LONDON – Britain's government says it will offer new plans to reform the country's centuries-old House of Lords, including the first direct elections for members.
Deputy Prime Minister Nick Clegg on Tuesday published proposals for debate — including a plan to make the 700-year-old upper chamber entirely elected.
The House of Lords currently has 792 active members, a mix of appointed, hereditary and religious peers.
Clegg will propose a slimmed-down chamber with 300 members, serving fixed 15-year terms. Members are currently appointed for life.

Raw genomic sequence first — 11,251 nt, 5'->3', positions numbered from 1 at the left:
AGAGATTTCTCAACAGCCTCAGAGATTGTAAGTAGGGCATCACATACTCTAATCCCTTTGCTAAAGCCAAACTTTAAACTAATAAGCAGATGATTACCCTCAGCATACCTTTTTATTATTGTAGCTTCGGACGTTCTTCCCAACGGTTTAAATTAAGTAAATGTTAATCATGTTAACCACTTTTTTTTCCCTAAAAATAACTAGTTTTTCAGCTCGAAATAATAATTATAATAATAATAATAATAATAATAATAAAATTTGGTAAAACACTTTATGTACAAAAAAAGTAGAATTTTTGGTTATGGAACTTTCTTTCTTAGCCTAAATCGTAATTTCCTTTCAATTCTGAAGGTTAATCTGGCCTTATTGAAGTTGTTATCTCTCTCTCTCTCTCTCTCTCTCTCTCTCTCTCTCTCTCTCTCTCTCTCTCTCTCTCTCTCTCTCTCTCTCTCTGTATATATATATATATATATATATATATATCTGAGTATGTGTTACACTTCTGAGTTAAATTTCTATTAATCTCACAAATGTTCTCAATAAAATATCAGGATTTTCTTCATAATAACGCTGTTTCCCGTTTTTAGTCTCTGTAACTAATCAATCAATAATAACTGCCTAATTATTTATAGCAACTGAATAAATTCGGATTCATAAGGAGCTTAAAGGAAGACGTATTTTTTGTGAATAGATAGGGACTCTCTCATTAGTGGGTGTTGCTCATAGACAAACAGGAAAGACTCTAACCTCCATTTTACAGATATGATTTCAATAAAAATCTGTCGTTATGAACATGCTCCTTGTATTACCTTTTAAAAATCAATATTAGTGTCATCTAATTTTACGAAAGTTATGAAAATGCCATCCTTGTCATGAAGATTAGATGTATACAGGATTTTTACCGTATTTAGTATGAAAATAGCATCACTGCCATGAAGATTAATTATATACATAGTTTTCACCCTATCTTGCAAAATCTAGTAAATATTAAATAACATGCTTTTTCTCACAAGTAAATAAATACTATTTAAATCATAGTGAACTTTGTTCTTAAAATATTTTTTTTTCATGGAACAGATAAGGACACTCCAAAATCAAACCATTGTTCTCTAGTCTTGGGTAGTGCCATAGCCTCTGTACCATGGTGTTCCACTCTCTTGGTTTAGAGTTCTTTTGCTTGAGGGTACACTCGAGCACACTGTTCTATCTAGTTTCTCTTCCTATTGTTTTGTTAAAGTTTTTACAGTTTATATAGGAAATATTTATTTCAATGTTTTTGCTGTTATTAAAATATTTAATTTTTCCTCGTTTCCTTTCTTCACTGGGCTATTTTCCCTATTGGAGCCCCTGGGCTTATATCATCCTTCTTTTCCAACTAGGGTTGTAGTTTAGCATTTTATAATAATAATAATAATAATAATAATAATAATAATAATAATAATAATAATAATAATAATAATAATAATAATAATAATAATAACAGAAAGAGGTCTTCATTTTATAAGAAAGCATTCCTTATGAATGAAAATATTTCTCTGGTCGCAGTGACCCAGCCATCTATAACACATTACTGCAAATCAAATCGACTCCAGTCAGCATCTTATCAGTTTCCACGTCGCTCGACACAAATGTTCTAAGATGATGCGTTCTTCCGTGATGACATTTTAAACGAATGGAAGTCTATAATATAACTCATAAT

House of Commons lawmakers voted in favor of sweeping reforms in 2007 under the previous government, but progress stalled.
Britain's upper chamber does not make laws, but has the power to amend legislation.